Everyone milled, ate, drank, and reveled in glamorized savagery, with a set of attendees ostentatiously carrying around bottles of BYOB Veuve Clicquot lending a decadent, end-of-days frisson. People swam in the cold Stillaguamish River and/or camped under the rural multiplicity of stars (but probably not the Veuve Clicquot party). There was a bonfire. Charlie Hertz of Zoe's Meats brought a great deal of the world's best bacon for those smart enough to stay for the next day's breakfast; he said his friends routinely let themselves into his house and just start making bacon, and then refused to say where he lived.

And Kelly O, who just finished editing this very special, very carnivorous video of Tamara Murphy (of Brasa), Matt Dillion (of Sitka and Spruce and the Corson Building), Tyson Danielson (of Le Pichet), and the rest of the gang, sitting in the sun and drinking beer at what was, undoubtedly, this summer's best barbecue:

Submitted for Jen's Approval

posted by on July 17 at 10:29 AM


"Sunning Bear," Gert Olsen, 2002.

Wednesday, July 16, 2008

Submitted for Jen's Approval

posted by on July 16 at 1:00 PM

Today's piece sits on the sidewalk outside Common Grounds, the coffee shop in Saugatuck that got WiFi three years ago at my suggestion/insistence. I'll be filing a column from Common Grounds later today. In the meantime...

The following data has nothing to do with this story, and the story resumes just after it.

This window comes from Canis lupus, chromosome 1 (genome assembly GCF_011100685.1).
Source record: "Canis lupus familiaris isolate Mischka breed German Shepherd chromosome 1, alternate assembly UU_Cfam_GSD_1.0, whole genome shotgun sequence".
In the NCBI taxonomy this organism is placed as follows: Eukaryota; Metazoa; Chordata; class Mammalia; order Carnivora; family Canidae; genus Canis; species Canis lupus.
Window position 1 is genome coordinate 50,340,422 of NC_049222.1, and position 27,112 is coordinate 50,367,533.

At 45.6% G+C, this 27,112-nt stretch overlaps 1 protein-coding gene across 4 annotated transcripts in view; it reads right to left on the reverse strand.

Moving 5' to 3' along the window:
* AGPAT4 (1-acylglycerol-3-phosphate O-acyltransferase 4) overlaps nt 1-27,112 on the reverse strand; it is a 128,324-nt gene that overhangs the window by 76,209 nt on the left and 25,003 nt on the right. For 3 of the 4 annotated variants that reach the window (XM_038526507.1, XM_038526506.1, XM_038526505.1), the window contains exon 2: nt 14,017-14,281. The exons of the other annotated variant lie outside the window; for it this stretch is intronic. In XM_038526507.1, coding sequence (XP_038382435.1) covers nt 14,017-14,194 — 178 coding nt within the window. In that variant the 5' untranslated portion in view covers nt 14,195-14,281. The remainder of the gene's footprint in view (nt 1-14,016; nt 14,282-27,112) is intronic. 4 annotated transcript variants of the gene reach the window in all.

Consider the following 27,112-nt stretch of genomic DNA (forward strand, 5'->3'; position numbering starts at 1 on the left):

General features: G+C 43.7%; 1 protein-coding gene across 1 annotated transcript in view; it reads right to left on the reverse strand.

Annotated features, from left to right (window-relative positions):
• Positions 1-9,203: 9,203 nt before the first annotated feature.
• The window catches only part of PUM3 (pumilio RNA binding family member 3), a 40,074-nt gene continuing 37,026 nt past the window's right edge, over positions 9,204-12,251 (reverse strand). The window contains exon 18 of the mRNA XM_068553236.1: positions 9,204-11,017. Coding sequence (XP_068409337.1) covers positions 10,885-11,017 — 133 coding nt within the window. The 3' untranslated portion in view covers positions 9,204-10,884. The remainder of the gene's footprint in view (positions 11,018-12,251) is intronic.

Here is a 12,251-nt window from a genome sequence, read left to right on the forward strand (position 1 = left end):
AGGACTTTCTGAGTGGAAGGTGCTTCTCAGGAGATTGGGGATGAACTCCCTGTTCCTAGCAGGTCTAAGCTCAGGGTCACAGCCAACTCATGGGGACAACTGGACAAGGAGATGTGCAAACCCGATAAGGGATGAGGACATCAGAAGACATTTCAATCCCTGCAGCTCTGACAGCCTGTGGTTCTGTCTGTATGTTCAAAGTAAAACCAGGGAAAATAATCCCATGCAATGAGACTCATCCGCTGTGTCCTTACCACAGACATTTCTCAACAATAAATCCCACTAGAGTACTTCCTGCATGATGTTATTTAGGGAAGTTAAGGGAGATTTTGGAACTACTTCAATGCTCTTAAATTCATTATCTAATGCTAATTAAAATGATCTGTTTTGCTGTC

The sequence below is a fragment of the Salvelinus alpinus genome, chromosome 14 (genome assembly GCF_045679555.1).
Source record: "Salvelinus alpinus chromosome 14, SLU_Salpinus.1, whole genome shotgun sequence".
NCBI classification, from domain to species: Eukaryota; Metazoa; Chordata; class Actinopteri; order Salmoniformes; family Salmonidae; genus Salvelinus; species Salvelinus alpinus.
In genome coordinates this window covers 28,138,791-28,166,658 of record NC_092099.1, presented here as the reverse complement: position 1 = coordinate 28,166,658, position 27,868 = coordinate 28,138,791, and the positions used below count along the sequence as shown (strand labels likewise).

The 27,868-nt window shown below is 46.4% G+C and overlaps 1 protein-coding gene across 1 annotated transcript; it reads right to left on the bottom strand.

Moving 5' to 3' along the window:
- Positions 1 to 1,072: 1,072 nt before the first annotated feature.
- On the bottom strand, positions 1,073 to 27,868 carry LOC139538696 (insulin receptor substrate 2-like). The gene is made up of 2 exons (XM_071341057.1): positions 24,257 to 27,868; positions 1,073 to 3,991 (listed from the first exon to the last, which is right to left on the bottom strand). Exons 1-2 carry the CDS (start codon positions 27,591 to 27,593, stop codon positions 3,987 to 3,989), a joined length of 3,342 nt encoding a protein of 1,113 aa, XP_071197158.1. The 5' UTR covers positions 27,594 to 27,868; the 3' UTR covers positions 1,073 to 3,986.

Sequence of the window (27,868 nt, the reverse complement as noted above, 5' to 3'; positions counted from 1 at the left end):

"Empty (Revisited)," Shawn Phillip Morin, 2003. Detail.


Tuesday, July 15, 2008


posted by on July 15 at 3:20 PM

So I did STP this weekend, and I have one thing to say about that: SR 520 Bridge Replacement and HOV Project brand chapstick. Spearmint, SPF 15. Taxpayers, how do you feel about this propaganda? My feelings are mixed. On the one hand, my lips were chapped. On the other hand...

Second, I'm sorry about posting my Barack Obama apologetics at 5 pm on a Friday with messed up links. The post has been tidied, and my points still stand. Also, if you want to stew about Obama's recent statements on Iraq, may I recommend this "grassroots" (i.e., not campaign-authorized) panel at Hugo House tonight: Two Iraq war vets are going to talk about Obama's Iraq war promises. Sounds like it could get rowdy--Hugo House has vino.

And finally, my official Scrabble beta tester status was extremely shortlived: Now anyone can sign up for the Scrabble application on Facebook. But really, you don't want to. For comparison, here's a screenshot of good old Scrabulous:


And here is evil new Scrabble:


The new Scrabble doesn't have Challenge mode yet. (This is crazy, as it is the mode in which competitive Hasbro-endorsed Scrabble is played.) It is also full of unnecessary animation that slows down the game--and it takes a truly unforgivable amount of time to load initially. It doesn't have the game replay function that Scrabulous recently added, and there is no promise that this will be delivered. I also see no promise that you will eventually be able to play a computer. Playing a computer is the best way to learn new words.